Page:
To: Resident Services
Subject: Neighbor complaint

My millennial neighbor’s future is incredibly bright, and it is shining right into my apartment. Due to my recent divorce and subsequent loss of identity, I have developed a real, not made up sensitivity to the vivid, glowing promise of young talented people. Living next to her could cause lasting damage to my corneas and/or dignity. I can only assume it is a violation of some ordinance that one of your residents be put in close proximity to a known allergen. Therefore, for health reasons, I am requesting that she be moved.

The glaring light of her future, full of so much untapped potential, is somehow managing to come through every window on all sides of my apartment, defying the laws of logic and physics. I didn’t notice it when I moved in. I thought she was a college drop out. She is, but seems to have a real eye for web design and is going to enter her 24th year debt-free. That knowledge has given me three migraine headaches this month alone.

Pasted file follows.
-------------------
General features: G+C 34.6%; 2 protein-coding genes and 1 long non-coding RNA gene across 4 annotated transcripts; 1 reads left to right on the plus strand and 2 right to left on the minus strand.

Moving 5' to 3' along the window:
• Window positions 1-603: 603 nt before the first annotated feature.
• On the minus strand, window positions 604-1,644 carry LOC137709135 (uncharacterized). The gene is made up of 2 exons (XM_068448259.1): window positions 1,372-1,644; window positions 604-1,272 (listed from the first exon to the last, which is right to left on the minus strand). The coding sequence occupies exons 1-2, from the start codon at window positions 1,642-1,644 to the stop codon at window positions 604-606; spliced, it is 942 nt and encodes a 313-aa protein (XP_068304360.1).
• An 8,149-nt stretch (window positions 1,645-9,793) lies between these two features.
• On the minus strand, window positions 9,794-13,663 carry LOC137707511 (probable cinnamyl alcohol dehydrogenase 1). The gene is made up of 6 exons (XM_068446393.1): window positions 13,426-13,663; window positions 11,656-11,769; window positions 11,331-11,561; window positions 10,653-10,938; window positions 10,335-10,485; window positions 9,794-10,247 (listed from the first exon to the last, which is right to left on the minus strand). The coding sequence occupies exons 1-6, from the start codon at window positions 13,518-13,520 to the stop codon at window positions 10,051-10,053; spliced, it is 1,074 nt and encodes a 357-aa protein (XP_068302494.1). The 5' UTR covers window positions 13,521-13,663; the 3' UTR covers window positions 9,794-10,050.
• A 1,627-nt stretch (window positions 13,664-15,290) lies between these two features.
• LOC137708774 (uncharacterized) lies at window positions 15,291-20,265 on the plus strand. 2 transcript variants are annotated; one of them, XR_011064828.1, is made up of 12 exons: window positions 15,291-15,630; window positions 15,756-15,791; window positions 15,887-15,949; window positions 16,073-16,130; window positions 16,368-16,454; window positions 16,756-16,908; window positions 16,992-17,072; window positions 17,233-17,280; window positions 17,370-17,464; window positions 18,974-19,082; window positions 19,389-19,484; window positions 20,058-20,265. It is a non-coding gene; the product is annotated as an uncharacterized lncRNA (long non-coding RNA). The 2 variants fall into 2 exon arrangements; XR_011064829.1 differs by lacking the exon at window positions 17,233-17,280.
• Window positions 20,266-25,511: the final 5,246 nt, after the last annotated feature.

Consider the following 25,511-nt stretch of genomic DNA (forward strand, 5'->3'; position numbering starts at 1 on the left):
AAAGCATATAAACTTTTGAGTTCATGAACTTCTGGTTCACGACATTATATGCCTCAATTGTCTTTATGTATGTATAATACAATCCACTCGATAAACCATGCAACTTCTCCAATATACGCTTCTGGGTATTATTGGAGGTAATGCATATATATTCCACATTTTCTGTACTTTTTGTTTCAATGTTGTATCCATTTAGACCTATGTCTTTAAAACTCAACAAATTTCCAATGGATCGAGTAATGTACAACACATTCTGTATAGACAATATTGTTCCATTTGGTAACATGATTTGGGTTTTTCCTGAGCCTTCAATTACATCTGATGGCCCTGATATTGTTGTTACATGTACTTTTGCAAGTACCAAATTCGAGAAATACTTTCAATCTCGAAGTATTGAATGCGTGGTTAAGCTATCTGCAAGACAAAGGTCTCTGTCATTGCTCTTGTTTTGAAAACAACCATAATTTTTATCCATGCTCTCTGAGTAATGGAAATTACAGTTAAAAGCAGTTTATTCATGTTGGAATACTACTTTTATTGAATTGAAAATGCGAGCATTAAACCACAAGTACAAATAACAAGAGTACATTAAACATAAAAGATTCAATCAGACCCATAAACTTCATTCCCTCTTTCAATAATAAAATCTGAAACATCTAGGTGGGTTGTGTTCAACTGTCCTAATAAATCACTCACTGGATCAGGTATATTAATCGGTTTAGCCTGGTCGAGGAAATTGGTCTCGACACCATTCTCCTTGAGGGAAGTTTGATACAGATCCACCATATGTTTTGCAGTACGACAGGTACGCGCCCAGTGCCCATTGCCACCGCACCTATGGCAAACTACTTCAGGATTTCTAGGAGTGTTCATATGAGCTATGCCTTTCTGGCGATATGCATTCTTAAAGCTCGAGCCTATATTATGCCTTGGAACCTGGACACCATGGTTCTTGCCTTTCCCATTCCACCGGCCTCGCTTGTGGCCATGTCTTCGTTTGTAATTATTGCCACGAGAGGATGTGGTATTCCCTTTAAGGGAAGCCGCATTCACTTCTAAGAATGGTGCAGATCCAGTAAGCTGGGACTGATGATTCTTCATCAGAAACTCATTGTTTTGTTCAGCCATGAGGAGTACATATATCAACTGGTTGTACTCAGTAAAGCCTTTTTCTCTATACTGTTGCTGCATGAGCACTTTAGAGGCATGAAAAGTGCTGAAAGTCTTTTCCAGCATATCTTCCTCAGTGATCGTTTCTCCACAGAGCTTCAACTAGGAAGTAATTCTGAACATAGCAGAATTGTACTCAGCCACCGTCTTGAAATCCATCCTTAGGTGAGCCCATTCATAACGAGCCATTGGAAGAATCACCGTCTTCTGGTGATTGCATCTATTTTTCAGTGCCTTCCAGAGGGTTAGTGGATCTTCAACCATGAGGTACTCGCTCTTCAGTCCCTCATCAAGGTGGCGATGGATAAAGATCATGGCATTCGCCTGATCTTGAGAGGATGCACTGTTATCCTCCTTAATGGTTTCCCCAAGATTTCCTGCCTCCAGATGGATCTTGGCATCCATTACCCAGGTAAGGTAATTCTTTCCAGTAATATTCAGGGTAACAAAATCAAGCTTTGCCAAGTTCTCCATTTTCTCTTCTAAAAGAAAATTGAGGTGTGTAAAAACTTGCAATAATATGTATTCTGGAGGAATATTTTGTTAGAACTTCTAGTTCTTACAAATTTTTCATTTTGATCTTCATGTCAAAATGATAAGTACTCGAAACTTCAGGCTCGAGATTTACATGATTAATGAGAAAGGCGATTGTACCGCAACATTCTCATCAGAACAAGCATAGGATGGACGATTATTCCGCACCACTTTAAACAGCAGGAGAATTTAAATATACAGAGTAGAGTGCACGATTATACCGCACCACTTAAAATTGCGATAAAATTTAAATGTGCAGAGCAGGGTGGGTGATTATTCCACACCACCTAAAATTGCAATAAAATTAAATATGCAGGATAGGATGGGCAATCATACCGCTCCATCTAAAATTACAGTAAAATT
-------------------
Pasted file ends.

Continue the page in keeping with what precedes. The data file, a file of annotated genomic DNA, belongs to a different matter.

I was erroneously led to believe that a good education would lead to a good life. It seems that this girl was raised to believe that you can follow your own personal happiness. Watching her do so has forced me to double up my Prozac dose.

I tried blackout curtains to block out the dazzling light coming from her infinite possibilities, but I can still hear her playing vinyl Jack White albums, and the sound is deafening. Maybe she can switch apartments with Doris from B12? Doris is well into her 50s and has all but given up on real fulfillment. Her life will provide a much better backdrop for me as I use what’s left of my dwindling youth to stage a career change as a stand-up comic.

Her future is also effecting my dating life, as the brightness coming from next door casts a shadow of doubt across my threshold whenever I open the door for a man, and by contrast makes everything in my home appear drab and unattractive, including my children.

Speaking of my children, each day that they are exposed to the neighbor’s abundant optimism, they look at me more and more like an outdated piece of furniture. “Doris is the outdated piece of furniture!” I try to tell them, but they just look at me confused, and then ask where Daddy is.

Please address this health risk immediately. Normally I wouldn’t complain, because I have low self-esteem and don’t often advocate for myself, but the past week has been unbearable. Last Monday, she yelled over to me that she would be out of town for a few days because she’d been cast as an extra on Portlandia, and asked if could I keep an eye on her bonsai trees, which she has named Fitz and Saffron. I have been sick to my stomach ever since, and am unable to go to work.

And that is why I haven’t paid the rent.